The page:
By Paris Wolfe, Blogmaster, The Herb Society of America
When I grow up I want to be Gerald Le Gal, owner of GourmetSauvage. His Montreal company supplies 48 foraged products to retailers and more than 100 to the Canadian food industry. Think herbal tisanes, jellied wild bergamot, pickled milkweed pods, marinated spruce tips and more.
Crafting with foraged products at home makes me feel so self-reliant and resourceful. Educating others to their potential, like Le Gal does, is a career dream. Le Gal works with more than 100 foragers across Quebec to supply his three-plus person company.
I stumbled across the Gourmet Sauvage foraged products on a recent visit to the Jean-Talon Market in Montreal. While tempted by many items, my budget limited me to two.
- Milkweed pods tasted pure and clean like their pickling liquid of cider vinegar and
sugar, a bit like a caper, only shaped differently. Their recommended use includes serving like pickles or with smoked salmon. I’d certainly do that to impress friends with my creativity.
- Cattail hearts – canned in water with a hint of lemon juice and sea salt – were more of a novelty than a culinary experience. They look like the white end of a green onion or thin hearts of palm. They’re tender and taste like, well, not much.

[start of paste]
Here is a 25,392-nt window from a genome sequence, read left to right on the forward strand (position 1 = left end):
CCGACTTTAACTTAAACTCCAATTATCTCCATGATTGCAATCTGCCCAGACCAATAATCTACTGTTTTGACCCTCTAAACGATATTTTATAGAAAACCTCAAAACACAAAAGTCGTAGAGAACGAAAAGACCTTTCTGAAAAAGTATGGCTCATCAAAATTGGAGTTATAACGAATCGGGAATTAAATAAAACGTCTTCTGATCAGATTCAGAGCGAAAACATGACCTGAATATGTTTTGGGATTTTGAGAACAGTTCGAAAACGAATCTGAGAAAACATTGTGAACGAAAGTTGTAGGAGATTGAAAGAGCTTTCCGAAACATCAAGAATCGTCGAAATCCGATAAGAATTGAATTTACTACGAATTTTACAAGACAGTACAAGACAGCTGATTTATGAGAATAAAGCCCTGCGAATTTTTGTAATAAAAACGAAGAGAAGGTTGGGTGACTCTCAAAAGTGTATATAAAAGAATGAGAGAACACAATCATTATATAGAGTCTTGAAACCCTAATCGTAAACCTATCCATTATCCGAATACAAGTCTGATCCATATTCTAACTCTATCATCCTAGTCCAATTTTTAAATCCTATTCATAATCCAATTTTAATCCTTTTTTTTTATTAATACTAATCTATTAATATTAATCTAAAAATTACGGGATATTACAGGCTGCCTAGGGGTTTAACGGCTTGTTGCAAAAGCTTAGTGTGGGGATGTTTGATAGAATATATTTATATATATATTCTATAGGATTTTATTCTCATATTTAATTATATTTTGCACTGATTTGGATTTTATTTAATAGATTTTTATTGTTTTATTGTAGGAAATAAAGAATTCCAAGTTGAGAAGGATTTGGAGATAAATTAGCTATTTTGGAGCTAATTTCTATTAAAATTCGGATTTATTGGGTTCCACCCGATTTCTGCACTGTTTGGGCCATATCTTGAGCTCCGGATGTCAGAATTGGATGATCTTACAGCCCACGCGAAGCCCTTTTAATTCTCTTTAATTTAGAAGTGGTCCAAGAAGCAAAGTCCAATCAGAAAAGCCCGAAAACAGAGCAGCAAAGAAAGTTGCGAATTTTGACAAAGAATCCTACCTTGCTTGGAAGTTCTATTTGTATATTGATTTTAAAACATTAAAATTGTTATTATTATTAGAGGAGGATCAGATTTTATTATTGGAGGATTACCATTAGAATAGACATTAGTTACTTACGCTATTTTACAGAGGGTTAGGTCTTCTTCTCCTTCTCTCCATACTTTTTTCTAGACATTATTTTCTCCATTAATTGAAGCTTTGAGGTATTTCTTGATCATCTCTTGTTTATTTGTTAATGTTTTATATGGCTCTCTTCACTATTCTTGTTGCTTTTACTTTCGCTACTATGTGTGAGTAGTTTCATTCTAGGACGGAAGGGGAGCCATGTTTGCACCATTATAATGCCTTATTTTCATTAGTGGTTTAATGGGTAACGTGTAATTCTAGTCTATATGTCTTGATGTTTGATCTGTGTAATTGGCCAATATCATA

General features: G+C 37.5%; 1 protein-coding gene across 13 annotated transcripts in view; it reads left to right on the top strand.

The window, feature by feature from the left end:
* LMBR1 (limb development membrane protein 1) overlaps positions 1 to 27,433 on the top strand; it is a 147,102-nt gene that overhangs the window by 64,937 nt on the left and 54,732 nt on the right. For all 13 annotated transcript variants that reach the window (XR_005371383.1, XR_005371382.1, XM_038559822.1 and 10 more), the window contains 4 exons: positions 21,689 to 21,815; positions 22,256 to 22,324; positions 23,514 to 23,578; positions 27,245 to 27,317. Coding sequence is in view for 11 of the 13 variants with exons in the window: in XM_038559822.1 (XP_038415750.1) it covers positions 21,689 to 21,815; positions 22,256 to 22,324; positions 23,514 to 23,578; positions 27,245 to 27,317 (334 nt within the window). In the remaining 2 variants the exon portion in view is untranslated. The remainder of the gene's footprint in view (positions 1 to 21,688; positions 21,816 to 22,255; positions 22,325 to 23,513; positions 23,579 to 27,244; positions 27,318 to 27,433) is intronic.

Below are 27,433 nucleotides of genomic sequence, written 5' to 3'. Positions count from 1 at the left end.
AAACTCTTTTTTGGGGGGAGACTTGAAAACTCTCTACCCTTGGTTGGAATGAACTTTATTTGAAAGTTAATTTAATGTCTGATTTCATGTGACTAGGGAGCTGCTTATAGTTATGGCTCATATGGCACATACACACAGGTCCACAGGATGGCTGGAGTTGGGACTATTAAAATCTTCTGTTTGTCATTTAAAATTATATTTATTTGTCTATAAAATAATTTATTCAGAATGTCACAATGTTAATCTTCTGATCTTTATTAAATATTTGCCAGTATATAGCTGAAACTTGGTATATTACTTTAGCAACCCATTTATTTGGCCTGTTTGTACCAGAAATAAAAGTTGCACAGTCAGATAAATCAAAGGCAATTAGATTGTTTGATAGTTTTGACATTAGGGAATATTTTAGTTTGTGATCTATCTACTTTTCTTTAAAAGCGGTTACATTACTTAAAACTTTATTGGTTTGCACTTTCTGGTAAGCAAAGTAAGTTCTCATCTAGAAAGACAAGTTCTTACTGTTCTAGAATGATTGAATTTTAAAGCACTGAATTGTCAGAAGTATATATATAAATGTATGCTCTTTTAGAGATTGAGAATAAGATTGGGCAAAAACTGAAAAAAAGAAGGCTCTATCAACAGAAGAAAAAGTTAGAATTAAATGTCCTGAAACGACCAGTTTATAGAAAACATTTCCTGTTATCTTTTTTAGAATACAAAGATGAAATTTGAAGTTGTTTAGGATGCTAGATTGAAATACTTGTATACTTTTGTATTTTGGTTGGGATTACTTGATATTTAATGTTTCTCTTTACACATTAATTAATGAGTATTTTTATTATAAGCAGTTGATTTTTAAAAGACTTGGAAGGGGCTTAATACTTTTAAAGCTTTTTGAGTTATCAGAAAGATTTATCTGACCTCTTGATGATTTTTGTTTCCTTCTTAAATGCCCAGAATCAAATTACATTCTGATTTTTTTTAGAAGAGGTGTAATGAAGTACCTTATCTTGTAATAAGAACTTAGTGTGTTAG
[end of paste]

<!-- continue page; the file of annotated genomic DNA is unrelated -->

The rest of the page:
Le Gal says his foraging started in youth. “Mom used to forage, mostly for wild fruit and I would accompany her. However, my first real discovery occurred while I was up in a tree observing a rookery of great blue herons. A wild grape vine had made its way up there and to the eyes of a nine year-old, they looked like small grapes so I tasted them. Wow!”
“Then, I worked with indigenous people as a young adult and that really opened my eyes to the huge variety of edible and medicinal plants. Early into my 40’s, I decided to make it my life’s work.
“I launched my company with four wild products, juneberry jam, cloudberry jam, pickled milkweed pods and marinated cattail hearts. The fruit recipes were easy as I had made a lots of jams and jellies before. The two veggies were more difficult so I experimented and conducted taste tests with friends to arrive at the final result.
Residents of and visitors to Montreal can attend one- to six-day workshops to learn more about foraged edibles. By request the French-speaking guide will lead them in English.
Products are available by mail but Le Gal says, “We accept no responsibility for problems at customs. That being said, we have never had any problems.”
It’s important to note Le Gal’s philosophy: “One word guides our work: respect … respect for the environment, respect for protected and private lands and respect for other harvesters.